For example, Pinpoint by Foursquare (an advertising product) now boasts more than half of the Ad Age 100 as advertisers. Attribution by Foursquare lets those brands measure how effective that advertising is. Attribution more than doubled revenue in 2017.

Developer tools are also an integral part of Foursquare’s business. The Pilgrim SDK and Places API “grew substantially,” according to a post by CEO Jeff Glueck, and now provides location tech to 125K+ developers.

Foursquare added 50+ new roles over 2017, including positions in engineering, sales, creative, business development, marketing, and ops. In 2018, the company is opening a new engineering office in Chicago, and plans to grow the team by 30 percent over the course of the year.

It’s taken nearly a decade, but Foursquare is finally proving that it can turn years of consumer data into a viable revenue stream.

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Radinn’s second-gen electric wakeboard is faster and cheaper

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Nearly three years after we first saw Radinn’s prototype electric wakeboard, the Swedish outfit is back with a redesigned version. The G2X will be on display at the Boot Düsseldorf show this week, showing off its capabilities like a swappable battery so owners don’t have to wait for a two-hour charge between 25-minute rides. Those rides will be even more exciting though, since it’s capable of 36 mph, up from 28 on the Wakejet Cruise. Better yet, the G2X is cheaper than its predecessor, with a price (before accessories like an add-on foil, "radical" upgrade to max out its top speed or additional battery packs) of 9,900 euros, or about $12,101 US.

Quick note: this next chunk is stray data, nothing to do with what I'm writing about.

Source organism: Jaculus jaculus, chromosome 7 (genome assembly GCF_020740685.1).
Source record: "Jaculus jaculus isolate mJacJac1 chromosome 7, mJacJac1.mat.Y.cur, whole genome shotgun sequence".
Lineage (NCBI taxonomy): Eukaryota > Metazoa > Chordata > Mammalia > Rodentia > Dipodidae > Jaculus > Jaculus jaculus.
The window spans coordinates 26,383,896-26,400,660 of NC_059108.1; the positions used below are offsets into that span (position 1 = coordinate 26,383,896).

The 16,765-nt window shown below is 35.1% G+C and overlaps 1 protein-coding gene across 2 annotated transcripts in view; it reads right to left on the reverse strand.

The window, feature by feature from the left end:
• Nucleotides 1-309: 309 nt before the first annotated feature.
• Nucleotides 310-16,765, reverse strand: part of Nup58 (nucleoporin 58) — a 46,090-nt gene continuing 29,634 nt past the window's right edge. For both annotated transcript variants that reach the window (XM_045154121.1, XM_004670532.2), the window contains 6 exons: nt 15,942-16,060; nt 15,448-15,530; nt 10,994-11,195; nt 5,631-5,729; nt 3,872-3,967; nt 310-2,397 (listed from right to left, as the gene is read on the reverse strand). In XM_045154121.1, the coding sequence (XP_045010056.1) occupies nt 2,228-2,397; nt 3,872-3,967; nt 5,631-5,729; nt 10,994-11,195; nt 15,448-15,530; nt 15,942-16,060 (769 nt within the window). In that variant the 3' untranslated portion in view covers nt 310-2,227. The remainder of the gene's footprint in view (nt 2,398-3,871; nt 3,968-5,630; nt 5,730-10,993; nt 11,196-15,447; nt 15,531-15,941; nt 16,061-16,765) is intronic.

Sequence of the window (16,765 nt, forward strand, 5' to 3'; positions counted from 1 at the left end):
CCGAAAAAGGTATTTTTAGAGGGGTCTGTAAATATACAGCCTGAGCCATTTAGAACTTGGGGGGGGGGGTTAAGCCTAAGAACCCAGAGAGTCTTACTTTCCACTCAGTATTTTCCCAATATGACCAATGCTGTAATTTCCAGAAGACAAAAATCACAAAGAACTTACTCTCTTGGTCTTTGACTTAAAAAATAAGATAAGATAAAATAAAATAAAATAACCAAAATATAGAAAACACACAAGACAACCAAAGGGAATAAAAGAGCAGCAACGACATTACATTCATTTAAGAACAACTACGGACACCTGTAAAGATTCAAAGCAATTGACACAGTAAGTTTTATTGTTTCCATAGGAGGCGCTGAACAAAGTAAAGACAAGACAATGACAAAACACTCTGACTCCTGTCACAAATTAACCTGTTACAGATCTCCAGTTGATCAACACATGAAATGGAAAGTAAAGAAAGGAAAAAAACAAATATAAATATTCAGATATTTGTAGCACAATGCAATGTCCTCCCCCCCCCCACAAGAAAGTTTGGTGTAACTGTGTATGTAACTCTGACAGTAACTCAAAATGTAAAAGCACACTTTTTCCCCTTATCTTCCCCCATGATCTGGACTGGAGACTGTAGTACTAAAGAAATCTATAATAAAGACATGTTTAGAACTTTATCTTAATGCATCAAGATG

It’s going on sale later this year, however, there will be plenty of competition. E-Surfer Magazine lists 17 different models in the segment, and there will be new hardware shown at the Boot show from Lampuga and Elektrisches Jet Surfboard.

Source: Radinn (Youtube), Radinn

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Hong Kong is so expensive that architects are building 100-square-foot ‘tube homes’ made from concrete water pipes

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For the past seven years, Hong Kong has held the title of the world’s priciest city for home-buyers, according to the 2017 Demographia International Housing Affordability Survey.